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    N2 - BACKGROUND: The majority of individuals who perform damage control surgery in the military arena are trained in civilian venues. Therefore, it is important to compare and contrast damage control performed in civilian and military settings. In contrast to civilian trauma, which is primarily caused by blunt injury and addressed at one or two surgical facilities, combat casualties primarily sustain explosion-related injuries and undergo treatment at multiple levels of care across continents. We aimed to compare patients undergoing abdominal damage control surgery across these two very different settings.METHODS: Parallel retrospective reviews were conducted over 2 years (2005-2006) in a combat setting and at a US Level I trauma center. Patients were examined during the first 7 days after injury.RESULTS: The civilian population (CP) was older (40 vs. 23; p <0.01) with a higher injury severity score (35 vs. 27; p <0.02). The CP experienced greater blunt injury than the military population (MP) (83 vs. 4%; p <0.01). Explosion-related injury was only present in the MP (64%). At baseline, the CP presented with lower systolic blood pressure (108 vs. 126) and larger base deficit (9.8 vs. 6.5; p <0.05). The MP underwent more surgeries (3.5 vs. 2.9; p = 0.02) with similar rates of fascial closure (48.7% vs. 70.0%; p = 0.11). Complication rates were similar between the CP and the MP (43% vs. 58%, respectively; p = 0.14).CONCLUSIONS: Military and civilian trauma patients who undergo damage control surgery experience similar fascial closure rates despite differing demographics and widely disparate mechanisms of injury. The MP undergoes a greater number of procedures than the CP, but complication rates do not differ between the groups.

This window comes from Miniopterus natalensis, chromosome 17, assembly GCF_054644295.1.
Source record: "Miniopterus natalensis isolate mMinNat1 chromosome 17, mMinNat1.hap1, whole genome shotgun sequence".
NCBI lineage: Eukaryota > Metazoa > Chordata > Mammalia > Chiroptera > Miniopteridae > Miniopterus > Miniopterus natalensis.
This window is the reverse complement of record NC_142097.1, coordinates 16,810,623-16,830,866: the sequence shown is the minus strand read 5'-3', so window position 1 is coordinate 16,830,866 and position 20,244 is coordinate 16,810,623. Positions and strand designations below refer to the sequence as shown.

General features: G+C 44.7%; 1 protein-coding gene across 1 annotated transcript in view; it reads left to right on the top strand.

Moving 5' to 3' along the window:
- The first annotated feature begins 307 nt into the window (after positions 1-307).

AB - BACKGROUND: The majority of individuals who perform damage control surgery in the military arena are trained in civilian venues. Therefore, it is important to compare and contrast damage control performed in civilian and military settings. In contrast to civilian trauma, which is primarily caused by blunt injury and addressed at one or two surgical facilities, combat casualties primarily sustain explosion-related injuries and undergo treatment at multiple levels of care across continents. We aimed to compare patients undergoing abdominal damage control surgery across these two very different settings.METHODS: Parallel retrospective reviews were conducted over 2 years (2005-2006) in a combat setting and at a US Level I trauma center. Patients were examined during the first 7 days after injury.RESULTS: The civilian population (CP) was older (40 vs. 23; p <0.01) with a higher injury severity score (35 vs. 27; p <0.02). The CP experienced greater blunt injury than the military population (MP) (83 vs. 4%; p <0.01). Explosion-related injury was only present in the MP (64%). At baseline, the CP presented with lower systolic blood pressure (108 vs. 126) and larger base deficit (9.8 vs. 6.5; p <0.05). The MP underwent more surgeries (3.5 vs. 2.9; p = 0.02) with similar rates of fascial closure (48.7% vs. 70.0%; p = 0.11). Complication rates were similar between the CP and the MP (43% vs. 58%, respectively; p = 0.14).CONCLUSIONS: Military and civilian trauma patients who undergo damage control surgery experience similar fascial closure rates despite differing demographics and widely disparate mechanisms of injury. The MP undergoes a greater number of procedures than the CP, but complication rates do not differ between the groups.